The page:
Singapore’s 50th birthday, or National Day is this weekend and my inbox, Facebook and Instagram feed have been filled with organizations and friends already celebrating. From the Urban Redevelopment Authority hosting a street art exhibition to local designers having pop-up shops, everyone seems to have their own way of celebrating Singapore’s 50 years of city building. One of my favorite ideas so far has been a project that recreates everyday urban objects and furniture as souvenirs from Singapore.
Souvenirs from Singapore, is a collection of 50 objects inspired by Singapore icons and reinterpreted for the modern tourist (or Singaporean) by lifestyle store Supermama. The collection was done in collaboration with other local designers and includes everyday items, so of which contain “inside jokes” for Singaporeans. My favorite pieces in the collection are inspired by the city itself: its buildings, playgrounds and urban furniture.
The first is a dish inspired by chess tables found in the void decks of HDB (Housing Development Board, or public housing) blocks. Personally it reminded me of the yellow tiled table and chairs under the block I lived in briefly in 2011. Although I never played chess there myself, I did use these seats often to wait for friends and enjoyed seeing how people gathered there everyday as I passed by.
Void deck chess table, photo by Supermama Shop & My former void deck table, photo by author
Next is a door stopper resembling a dragon playground, iconic for all Singaporean children growing up in the 1970-1980’s. So iconic in fact this and other older, tiled playgrounds have been featured in a series of other gifts and souvenirs from Singaporean designers. They also have been featured in many retro-themed photo shoots by local fashion labels and even wedding photographers. I took the photo below while doing field research in an HDB estate in 2012.
Dragon doorstop, photo by Supermama Shop & Little Dragon playground, photo by author
There is also a set of miniature red and white plastic kopitiam chairs. These chairs are found in kopitiams (coffee shops) across the island and at many events from block parties, to weddings, to funerals held in HDB void decks. The chairs were even featured in my husband and my engagement photos. We sat on stacks of them in a back room of our church where we used to teach.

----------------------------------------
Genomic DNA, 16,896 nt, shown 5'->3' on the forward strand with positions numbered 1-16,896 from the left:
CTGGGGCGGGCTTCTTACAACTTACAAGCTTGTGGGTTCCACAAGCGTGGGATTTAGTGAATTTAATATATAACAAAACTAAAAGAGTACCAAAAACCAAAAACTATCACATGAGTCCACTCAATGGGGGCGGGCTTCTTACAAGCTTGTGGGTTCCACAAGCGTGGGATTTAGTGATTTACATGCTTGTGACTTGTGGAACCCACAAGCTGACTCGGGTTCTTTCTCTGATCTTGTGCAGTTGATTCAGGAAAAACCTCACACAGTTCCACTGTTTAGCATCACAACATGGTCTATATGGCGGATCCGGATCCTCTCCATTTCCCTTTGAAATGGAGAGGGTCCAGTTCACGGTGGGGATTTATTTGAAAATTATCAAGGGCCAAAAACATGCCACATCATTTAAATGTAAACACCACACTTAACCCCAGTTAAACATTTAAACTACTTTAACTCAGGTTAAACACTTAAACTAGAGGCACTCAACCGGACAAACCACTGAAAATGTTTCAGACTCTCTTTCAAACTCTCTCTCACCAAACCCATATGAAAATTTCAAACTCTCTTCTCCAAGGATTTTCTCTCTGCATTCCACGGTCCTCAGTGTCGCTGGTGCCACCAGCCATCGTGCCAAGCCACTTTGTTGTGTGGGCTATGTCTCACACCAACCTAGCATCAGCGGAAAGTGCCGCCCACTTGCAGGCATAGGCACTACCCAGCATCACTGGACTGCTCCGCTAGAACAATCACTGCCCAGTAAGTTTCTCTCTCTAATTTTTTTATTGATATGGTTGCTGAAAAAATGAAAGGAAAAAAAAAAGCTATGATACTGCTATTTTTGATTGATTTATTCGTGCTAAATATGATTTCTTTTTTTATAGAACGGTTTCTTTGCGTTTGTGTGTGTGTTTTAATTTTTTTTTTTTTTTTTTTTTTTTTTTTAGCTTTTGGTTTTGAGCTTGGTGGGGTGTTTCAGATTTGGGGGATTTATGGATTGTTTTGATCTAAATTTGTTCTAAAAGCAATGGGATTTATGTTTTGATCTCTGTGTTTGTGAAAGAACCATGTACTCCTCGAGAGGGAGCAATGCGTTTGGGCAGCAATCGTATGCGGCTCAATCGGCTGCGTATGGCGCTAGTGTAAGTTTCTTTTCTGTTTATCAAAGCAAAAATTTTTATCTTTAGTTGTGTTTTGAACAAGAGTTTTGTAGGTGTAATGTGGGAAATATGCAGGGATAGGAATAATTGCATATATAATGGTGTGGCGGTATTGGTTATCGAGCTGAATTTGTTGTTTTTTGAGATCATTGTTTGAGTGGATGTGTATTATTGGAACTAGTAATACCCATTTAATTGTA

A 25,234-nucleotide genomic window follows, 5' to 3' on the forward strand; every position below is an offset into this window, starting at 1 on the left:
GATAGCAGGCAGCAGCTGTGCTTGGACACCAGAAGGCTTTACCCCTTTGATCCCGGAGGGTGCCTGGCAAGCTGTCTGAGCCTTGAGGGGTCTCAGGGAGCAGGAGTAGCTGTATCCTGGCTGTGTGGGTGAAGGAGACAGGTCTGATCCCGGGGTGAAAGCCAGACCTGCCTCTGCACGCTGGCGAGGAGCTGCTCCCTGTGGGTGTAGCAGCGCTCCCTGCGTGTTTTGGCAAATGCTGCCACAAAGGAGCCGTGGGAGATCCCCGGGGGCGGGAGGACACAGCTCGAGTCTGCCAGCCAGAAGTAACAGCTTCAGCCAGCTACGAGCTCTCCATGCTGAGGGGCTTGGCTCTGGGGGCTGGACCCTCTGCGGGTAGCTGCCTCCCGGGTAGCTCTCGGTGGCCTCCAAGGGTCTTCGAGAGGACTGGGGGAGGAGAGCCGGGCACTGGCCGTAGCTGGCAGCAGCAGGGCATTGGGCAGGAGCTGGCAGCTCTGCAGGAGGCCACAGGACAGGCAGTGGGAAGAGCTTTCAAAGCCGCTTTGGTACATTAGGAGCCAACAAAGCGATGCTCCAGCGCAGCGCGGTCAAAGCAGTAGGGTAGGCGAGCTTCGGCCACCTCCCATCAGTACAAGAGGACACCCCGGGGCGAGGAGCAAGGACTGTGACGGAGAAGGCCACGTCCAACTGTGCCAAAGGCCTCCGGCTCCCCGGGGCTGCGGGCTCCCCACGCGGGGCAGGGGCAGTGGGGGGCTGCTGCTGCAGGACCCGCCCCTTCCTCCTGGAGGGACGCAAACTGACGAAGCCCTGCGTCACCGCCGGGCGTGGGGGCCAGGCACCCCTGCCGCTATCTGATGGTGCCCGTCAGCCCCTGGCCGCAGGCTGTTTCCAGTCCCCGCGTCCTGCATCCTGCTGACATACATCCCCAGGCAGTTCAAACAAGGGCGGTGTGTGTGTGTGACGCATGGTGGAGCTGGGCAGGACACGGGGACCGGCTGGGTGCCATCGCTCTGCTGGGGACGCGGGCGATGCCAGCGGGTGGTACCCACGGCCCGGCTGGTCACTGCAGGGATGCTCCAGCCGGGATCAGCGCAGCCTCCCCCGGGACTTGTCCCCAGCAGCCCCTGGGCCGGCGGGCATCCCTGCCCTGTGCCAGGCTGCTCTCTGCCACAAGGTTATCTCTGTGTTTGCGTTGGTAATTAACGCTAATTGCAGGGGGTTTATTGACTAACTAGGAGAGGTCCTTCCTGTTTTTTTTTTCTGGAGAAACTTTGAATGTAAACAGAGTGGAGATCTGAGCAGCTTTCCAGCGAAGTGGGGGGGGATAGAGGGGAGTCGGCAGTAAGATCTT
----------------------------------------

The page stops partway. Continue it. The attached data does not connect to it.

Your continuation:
Kopitiam Chairs, photo by Supermama Shop & Our engagement photo, by Ronald Leong
My favorite tongue-in-cheek souvenir though is an HDB block engagement ring. Pointing to the “uniquely Singaporean engagement” of asking “do you want to buy a flat together?” before proposing with an engagement ring. While I personally did not get posed this question, some of my friends were faced with this decision of purchasing a flat together before they even began to think about a wedding. While this approach to buying a first house is foreign to many urban Americans that rent for the first few years of married life, this Singaporean approach seems quite pragmatic in light of the two to four years it could take between buying and moving into a new HDB BTO (built to order) flat.
HDB Engagement Ring, photo by triggerhappy & HDB flat with mural painting, photo by the author
These souvenirs have been so well received, mostly by Singaporeans, that some items sold out at last week’s soft launch. Personally I love how these items embrace urban objects held dear to Singaporeans, and uniquely Singaporean interactions with them; such as the HDB engagement ring. Some of these icons though today are disappearing, such as the old playgrounds, as new developments emerge.
As for my own souvenirs from my travels to Singapore earlier this summer, I unfortunately missed the National Day launch of this collection. I did however manage to track down a set of Supermama’s Singapore Icon HDB plates, released a few years ago. It’s nice to come home to see this reminder of Singapore’s urban form hanging on the walls of our new home.
Our HDB Plates by Supermama & my former view of HDB flats in Singapore, photos by the author.
After a summer of traveling, I can’t help but wonder what sorts of urban objects might represent other cities as souvenirs? Are there pieces of the physical city that we related to but may not notice in our everyday life? New York City designers have already iconized its blue and white, to-go bodega coffee cups with a ceramic version. Portland designers have also recreated the icon on their airport’s famous carpeting. What if there were also a collection of miniature chairs from Bryant Park or the Time Square Plaza?
As I settled into a new city I am also excited to find out what makes this place unique not only to outsiders but also to its residents. I look forward to learning its “inside secrets” which may not yet be depicted on souvenirs.
You can read more about other Singaporean designed souvenirs in TODAY newspaper.